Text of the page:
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Carer's allowance is an income replacement benefit, as is the state pension. We think of the state pension as being somehow different from a benefit, but technically that is what it is. Both are income replacement benefits, and that is where the difficulty arises with overlapping benefit. However, I hope that the hon. Gentleman gives the Government credit for trying to mitigate some of the cliff-edge effects of reaching state pension age. Before the Government were elected, carers fell off a benefit "cliff" when they reached state retirement age and carer's benefit stopped immediately. The Government ensured that a carer's premium was incorporated in pension credit, which means that the individual's total income is not reduced.
However, that does not address the fundamental problem. How does one explain to parents who have looked after their disabled child from the hour the child was born, and received carer's allowance through most of that child's life, that when they reach 60 their caring responsibilities are no longer recognised? The Government have wrestled with the problem and I hope that, as part of the roll-out of our welfare programme, we can consider how to improve on the current situation. I hope that we can find a way round the overlapping rule. Perhaps it means designating carer's allowance as something other than an income replacement benefit. However, we must all recognise that that comes with a significant cost, and there is no point in politicians who do not currently have to make those decisions calling for that to happen without examining the costs of delivering it. It does not come cheap, but I hope that the Government will continue to keep it under consideration.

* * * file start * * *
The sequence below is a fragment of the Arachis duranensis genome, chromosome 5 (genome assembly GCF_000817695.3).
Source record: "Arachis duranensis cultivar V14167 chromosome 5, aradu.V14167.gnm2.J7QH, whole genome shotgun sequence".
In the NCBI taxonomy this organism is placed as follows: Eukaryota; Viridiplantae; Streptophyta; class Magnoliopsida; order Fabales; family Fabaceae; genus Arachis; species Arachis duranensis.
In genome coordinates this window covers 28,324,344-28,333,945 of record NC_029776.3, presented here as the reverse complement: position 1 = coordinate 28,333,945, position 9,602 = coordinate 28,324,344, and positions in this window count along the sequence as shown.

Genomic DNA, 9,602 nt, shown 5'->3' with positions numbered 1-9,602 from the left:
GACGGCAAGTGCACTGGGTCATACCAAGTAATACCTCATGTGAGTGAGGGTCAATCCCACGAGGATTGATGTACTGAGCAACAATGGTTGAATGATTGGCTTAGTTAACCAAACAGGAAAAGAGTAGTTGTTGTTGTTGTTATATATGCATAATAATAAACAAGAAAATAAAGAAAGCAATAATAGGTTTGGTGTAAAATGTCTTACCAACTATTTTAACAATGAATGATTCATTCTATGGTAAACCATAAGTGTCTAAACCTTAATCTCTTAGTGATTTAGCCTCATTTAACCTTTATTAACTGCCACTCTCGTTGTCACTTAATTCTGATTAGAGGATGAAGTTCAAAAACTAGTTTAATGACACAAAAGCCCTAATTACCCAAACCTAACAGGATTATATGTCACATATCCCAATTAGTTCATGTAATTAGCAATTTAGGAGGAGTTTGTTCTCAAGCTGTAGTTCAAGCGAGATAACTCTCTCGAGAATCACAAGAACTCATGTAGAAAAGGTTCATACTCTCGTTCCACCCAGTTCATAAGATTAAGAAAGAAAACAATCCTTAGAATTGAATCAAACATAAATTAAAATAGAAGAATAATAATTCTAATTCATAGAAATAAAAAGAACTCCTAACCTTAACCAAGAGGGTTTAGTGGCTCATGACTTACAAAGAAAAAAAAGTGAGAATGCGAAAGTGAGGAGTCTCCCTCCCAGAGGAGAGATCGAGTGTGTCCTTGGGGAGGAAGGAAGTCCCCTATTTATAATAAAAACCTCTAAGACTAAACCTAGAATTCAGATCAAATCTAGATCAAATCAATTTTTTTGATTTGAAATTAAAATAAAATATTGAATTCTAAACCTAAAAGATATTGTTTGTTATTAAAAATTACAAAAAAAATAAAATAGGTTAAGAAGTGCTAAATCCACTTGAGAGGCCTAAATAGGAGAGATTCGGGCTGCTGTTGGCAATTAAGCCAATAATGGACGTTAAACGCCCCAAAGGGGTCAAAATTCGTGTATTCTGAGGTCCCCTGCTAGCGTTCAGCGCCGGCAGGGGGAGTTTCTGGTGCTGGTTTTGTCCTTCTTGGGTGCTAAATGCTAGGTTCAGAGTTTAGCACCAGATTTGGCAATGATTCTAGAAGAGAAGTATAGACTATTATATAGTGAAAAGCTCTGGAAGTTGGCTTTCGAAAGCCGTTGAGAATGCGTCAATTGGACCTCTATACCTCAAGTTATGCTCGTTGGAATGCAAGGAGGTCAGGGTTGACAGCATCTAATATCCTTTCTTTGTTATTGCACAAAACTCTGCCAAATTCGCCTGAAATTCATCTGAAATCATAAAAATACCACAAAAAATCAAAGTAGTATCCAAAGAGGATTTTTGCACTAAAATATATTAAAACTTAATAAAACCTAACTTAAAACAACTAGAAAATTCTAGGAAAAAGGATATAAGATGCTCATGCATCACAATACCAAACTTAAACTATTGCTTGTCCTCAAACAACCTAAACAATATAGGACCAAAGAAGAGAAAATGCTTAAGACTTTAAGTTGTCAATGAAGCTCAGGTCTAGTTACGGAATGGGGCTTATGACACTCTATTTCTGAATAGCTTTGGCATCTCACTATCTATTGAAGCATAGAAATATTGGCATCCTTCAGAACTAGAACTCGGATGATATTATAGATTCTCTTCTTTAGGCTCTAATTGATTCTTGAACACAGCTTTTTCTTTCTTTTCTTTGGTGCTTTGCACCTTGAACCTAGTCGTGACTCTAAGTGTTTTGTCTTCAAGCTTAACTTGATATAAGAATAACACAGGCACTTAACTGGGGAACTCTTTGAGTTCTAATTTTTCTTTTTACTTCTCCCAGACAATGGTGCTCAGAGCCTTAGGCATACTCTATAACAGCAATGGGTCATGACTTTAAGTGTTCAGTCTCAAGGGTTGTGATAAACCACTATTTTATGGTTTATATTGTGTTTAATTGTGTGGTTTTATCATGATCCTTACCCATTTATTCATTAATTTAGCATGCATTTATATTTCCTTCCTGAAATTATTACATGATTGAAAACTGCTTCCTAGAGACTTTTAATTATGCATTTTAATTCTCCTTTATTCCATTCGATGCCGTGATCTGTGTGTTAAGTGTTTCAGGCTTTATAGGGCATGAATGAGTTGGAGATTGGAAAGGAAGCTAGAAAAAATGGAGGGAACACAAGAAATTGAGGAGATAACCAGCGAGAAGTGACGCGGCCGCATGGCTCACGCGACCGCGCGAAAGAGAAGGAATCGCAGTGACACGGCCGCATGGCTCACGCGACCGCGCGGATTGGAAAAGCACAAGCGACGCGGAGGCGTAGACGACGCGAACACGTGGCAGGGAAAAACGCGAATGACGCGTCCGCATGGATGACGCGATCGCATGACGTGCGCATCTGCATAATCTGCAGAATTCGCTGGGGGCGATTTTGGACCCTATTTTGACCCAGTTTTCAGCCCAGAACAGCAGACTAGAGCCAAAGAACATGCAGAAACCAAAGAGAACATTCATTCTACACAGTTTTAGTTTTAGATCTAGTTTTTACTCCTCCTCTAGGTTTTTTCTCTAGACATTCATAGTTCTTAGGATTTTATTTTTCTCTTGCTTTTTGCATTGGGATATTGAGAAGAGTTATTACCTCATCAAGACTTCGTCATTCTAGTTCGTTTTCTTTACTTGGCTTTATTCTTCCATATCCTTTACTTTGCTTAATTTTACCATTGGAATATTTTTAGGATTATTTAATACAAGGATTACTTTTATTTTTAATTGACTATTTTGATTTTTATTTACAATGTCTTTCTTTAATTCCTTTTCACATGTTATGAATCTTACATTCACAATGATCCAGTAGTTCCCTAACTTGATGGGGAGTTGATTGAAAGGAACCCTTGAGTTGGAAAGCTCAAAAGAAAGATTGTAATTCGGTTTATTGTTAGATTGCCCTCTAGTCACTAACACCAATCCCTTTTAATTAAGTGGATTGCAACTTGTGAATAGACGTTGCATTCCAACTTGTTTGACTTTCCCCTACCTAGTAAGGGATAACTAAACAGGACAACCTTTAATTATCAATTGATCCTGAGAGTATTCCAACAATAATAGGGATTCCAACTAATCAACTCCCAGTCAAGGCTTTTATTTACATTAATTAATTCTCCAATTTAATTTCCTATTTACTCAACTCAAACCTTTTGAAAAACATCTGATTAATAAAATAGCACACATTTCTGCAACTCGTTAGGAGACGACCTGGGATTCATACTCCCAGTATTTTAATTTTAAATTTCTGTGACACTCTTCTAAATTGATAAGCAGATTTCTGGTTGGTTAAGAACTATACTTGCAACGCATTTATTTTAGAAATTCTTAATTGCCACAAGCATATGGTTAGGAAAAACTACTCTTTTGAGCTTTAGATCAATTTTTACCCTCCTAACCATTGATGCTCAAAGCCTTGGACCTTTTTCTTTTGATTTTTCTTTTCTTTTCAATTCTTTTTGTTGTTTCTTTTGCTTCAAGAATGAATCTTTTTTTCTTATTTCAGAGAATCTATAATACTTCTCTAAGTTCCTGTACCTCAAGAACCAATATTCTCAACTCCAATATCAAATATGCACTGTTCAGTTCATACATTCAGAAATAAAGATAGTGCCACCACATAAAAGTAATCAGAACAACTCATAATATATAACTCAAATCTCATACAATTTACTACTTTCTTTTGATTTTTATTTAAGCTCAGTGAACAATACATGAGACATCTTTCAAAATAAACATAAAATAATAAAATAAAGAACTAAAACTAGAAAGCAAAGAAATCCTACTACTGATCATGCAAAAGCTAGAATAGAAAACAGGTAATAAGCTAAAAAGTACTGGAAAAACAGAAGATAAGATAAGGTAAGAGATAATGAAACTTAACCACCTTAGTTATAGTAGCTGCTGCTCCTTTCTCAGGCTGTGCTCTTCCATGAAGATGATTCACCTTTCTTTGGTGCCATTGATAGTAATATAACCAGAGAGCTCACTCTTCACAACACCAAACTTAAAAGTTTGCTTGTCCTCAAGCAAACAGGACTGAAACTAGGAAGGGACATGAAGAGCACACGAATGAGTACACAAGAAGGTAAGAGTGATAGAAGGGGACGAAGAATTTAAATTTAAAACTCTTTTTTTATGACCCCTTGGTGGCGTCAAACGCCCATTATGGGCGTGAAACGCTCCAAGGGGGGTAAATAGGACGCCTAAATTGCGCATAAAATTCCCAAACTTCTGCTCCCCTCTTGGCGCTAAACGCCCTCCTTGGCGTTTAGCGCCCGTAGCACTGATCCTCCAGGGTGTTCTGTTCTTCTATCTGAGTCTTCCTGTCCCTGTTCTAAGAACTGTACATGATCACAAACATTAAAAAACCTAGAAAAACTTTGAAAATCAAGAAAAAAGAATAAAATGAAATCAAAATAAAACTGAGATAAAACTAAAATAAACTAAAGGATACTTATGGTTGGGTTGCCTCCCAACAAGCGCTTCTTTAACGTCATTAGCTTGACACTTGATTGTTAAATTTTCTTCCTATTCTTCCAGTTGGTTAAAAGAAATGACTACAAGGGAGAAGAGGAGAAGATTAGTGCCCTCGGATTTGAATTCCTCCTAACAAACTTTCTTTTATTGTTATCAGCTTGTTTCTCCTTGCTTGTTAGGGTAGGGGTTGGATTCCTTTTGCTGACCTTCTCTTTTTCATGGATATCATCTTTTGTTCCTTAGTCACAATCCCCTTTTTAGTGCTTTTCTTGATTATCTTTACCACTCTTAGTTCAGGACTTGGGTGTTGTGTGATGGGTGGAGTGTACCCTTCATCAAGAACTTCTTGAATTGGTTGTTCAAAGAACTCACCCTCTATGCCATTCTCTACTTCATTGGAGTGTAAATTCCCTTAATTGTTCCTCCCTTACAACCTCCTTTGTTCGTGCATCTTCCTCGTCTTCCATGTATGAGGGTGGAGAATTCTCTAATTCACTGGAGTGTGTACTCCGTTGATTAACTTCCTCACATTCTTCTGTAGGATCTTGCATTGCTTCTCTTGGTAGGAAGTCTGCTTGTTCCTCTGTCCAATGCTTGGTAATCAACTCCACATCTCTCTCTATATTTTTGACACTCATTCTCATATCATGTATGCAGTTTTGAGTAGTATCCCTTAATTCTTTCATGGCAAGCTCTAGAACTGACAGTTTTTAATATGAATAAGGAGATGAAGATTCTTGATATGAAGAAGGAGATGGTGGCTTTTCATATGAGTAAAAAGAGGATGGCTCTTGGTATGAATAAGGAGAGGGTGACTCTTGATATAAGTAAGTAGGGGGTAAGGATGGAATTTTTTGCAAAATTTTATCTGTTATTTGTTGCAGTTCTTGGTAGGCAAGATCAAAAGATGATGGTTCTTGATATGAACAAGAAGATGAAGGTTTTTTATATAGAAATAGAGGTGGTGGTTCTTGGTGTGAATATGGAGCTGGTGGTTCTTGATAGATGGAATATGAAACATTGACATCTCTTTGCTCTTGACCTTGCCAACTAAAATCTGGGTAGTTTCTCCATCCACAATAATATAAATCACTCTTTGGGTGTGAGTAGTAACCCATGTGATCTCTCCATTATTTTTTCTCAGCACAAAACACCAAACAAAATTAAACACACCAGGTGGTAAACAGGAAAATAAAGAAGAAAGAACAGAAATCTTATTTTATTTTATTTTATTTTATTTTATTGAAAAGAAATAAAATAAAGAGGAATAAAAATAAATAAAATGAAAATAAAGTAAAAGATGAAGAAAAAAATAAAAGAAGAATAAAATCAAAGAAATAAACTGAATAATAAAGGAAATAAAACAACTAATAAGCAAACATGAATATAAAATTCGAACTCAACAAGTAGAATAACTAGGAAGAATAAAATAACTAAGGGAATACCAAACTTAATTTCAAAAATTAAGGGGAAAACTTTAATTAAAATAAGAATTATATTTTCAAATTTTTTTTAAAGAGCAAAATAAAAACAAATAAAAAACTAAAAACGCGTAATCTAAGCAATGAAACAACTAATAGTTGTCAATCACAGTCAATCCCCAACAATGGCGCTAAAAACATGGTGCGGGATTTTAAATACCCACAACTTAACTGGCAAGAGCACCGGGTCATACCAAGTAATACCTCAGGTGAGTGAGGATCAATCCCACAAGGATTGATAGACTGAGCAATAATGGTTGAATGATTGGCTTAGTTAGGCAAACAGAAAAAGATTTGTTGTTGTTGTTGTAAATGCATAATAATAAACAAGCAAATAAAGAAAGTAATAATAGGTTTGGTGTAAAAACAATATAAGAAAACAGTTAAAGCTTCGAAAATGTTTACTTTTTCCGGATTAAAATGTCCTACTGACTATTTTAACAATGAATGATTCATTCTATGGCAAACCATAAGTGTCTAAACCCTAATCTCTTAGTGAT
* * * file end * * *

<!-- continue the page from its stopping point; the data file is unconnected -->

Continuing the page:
We recognise that caring responsibilities will touch us all at some point in our lives, either as carers or as those receiving care. Yesterday at the reception, two carers, Janice Clark and Valerie Rossiter, gave their personal testimony. Both made powerful statements about their lives and how they had been affected by caring responsibilities. Valerie's experiences were particularly moving. She explained her situation so graphically that it is difficult for me to interpret it for the House today. She has been married for 42 years, yet now her husband does not know who she is. He is in the advanced stages of Parkinson's disease. She said, "This is the man I loved, and now he doesn't know who I am." That is the emotional toll that caring takes on an individual. She was philosophical about some of the battles that she had to fight. She said that although her husband is suffering, although she sometimes has to swim through the bureaucratic treacle, and although she will continue to look after him for the rest of his life, what keeps her going is wanting her experiences to be an example to ensure that other carers do not need to confront some of the difficulties that she has had to face.
I want to pay tribute to the Government's response over the years to the problems that affect carers. However, we all recognise that the battle has not yet been won. We still need to continue building on the solid foundation that we have created. We still need to recognise that carers are the glue that keeps many families together, and by so doing keeps communities together. I hope that in his response the Minister will continue to pledge his support on the issues that affect the lives of 5 million or 6 million carers. In some ways, the numbers do not matter: we just know that a lot of people out there are taking responsibility, and that one day we too may have to accept that responsibility in our own families.
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